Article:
How Vladimir Putin Responded To 9/11

It could be argued that few geopolitical relationships on Earth has been more complex than the one between the United States and Russian President Vladimir Putin. Tensions between the two sides have ebbed and flowed for the better part of two decades, ranging from prudently diplomatic to cold and openly hostile (per The Brookings Institution).

One of the darkest and most difficult moments in modern United States history was September 11, 2001. Multiple orchestrated terrorist attacks struck the World Trade Center and the Pentagon, with an additional highjacked plane being brought down in rural Pennsylvania. The United States followed with a lengthy military campaign in the Middle East that drew criticism from some international leaders when the focus of the campaign shifted seemed to shift from a war on terror to overthrowing Iraqi dictator Saddam Hussein.

Given the state of the United States-Putin relationship in the late 2010s and early 2020s, it may be surprising that things were much different early in Putin's presidency, especially surrounding the events of 9/11.

Putin issues a warning day ahead of attacks

According to The Brookings Institution, on September 9, 2001 — just two days before the attacks of 9/11 — Vladimir Putin called United States President George W. Bush. Both were early in their presidential terms, with Bush having taken office earlier that year, and Putin having served a partial term after the resignation of the previous president, Boris Yeltsin, in 1999, before winning the 2000 Russian presidential election.

Putin's call was to share important information that his nation had recently obtained. Ahmad Shah Massoud, a leader of the anti-Taliban Northern Alliance, which was supported by Russia, was assassinated by two suicide bombers posing as journalists. Per Brookings, Putin reportedly warned President Bush of "a foreboding that something was about to happen, something long in preparation."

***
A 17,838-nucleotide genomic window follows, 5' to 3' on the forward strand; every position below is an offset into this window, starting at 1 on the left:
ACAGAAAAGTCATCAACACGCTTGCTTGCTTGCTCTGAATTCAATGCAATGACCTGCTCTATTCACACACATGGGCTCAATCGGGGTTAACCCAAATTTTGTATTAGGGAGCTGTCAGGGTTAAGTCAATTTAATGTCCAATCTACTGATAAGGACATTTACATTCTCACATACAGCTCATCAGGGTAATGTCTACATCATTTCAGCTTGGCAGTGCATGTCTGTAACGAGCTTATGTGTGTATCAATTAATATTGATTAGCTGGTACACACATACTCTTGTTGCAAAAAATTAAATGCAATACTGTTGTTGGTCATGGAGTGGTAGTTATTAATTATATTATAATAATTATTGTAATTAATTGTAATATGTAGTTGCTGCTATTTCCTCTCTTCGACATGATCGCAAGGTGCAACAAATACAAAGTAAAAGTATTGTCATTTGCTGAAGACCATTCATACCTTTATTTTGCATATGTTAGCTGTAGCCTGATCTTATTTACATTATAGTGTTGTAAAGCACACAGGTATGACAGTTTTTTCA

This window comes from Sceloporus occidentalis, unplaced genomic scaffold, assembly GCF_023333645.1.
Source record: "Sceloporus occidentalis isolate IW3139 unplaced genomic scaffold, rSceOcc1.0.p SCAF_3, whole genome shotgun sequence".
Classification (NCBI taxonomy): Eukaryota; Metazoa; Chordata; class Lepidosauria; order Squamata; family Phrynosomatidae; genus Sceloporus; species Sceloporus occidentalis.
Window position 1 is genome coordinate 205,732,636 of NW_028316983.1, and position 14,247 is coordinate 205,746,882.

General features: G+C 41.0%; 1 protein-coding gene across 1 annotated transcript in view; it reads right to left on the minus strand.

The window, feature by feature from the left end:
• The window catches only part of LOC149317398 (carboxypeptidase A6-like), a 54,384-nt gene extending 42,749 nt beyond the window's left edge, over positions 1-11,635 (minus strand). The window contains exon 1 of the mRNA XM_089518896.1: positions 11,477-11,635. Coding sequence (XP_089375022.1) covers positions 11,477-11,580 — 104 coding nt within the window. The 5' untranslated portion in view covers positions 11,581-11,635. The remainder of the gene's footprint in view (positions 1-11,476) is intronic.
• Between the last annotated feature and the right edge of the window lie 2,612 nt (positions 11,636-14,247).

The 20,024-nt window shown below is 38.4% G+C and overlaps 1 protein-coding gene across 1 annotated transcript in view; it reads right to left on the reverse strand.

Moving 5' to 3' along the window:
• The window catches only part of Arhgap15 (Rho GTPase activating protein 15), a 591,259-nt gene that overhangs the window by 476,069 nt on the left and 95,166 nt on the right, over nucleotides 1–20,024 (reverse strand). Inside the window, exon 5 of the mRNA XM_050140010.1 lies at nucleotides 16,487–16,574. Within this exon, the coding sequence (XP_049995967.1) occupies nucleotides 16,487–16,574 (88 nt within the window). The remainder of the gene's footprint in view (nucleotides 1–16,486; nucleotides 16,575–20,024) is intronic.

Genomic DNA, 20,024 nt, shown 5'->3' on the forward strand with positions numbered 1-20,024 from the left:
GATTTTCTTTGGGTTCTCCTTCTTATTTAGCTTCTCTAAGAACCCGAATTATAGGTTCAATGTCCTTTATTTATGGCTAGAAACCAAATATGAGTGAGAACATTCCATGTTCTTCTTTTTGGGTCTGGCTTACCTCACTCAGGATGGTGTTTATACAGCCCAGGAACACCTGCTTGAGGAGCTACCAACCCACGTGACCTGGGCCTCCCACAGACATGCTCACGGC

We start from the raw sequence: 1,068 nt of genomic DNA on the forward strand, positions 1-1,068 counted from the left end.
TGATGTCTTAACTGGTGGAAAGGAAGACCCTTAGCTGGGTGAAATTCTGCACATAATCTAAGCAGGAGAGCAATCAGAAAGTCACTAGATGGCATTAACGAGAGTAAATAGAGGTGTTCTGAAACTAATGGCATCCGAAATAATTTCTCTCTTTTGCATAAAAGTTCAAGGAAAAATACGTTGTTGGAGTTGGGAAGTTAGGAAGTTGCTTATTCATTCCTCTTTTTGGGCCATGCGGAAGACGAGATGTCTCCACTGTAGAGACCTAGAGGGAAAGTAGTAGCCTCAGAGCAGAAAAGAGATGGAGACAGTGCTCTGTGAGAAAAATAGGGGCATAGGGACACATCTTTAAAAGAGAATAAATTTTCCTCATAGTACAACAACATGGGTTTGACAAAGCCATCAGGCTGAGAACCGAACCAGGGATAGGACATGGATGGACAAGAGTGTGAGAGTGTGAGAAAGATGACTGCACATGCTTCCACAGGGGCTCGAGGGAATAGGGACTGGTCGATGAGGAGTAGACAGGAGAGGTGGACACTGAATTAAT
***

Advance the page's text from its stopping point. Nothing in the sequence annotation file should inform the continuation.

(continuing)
Two days later, the United States witnessed the worst terrorist attacks in the nation's history. Other countries quickly offered support, including Russia, with Putin allowing the United States to use Russian air space and assisted in search-and-rescue operations (via History Colored). Russia also possessed a great deal of knowledge when it came to operations in Afghanistan dating back to the Soviet era, something which was also useful to the United States.

The relationship deteriorates

The United States-Russia relationship in the direct aftermath of the 9/11 terrorist attacks is often considered the high watermark between the two countries in the years after the fall of the Soviet Union, per The Brookings Institute. However, things quickly hit the skids.

The United States' effort to defeat the Taliban — something Russia was also very interested in accomplishing — morphed into a war bent on overthrowing Iraqi leader Saddam Hussein. According to History Colored, this change in direction wasn't a popular choice with several nations including France, Germany, and Russia. The relationship between the United States and Russia deteriorated even further as the years went on.

Putin thought that working with the United States would lead to Russia being recognized as a world power after years of rebuilding in the post-Soviet-Union era. He also believed that Russia's cooperation in the early 2000s would help prevent NATO from extending its reach farther east. This point, in particular, became a major sticking point in the years to come and is believed to be one of the main factors in Russia's invasion of Ukraine in 2022, a decision that has been highly criticized by much of the rest of the world.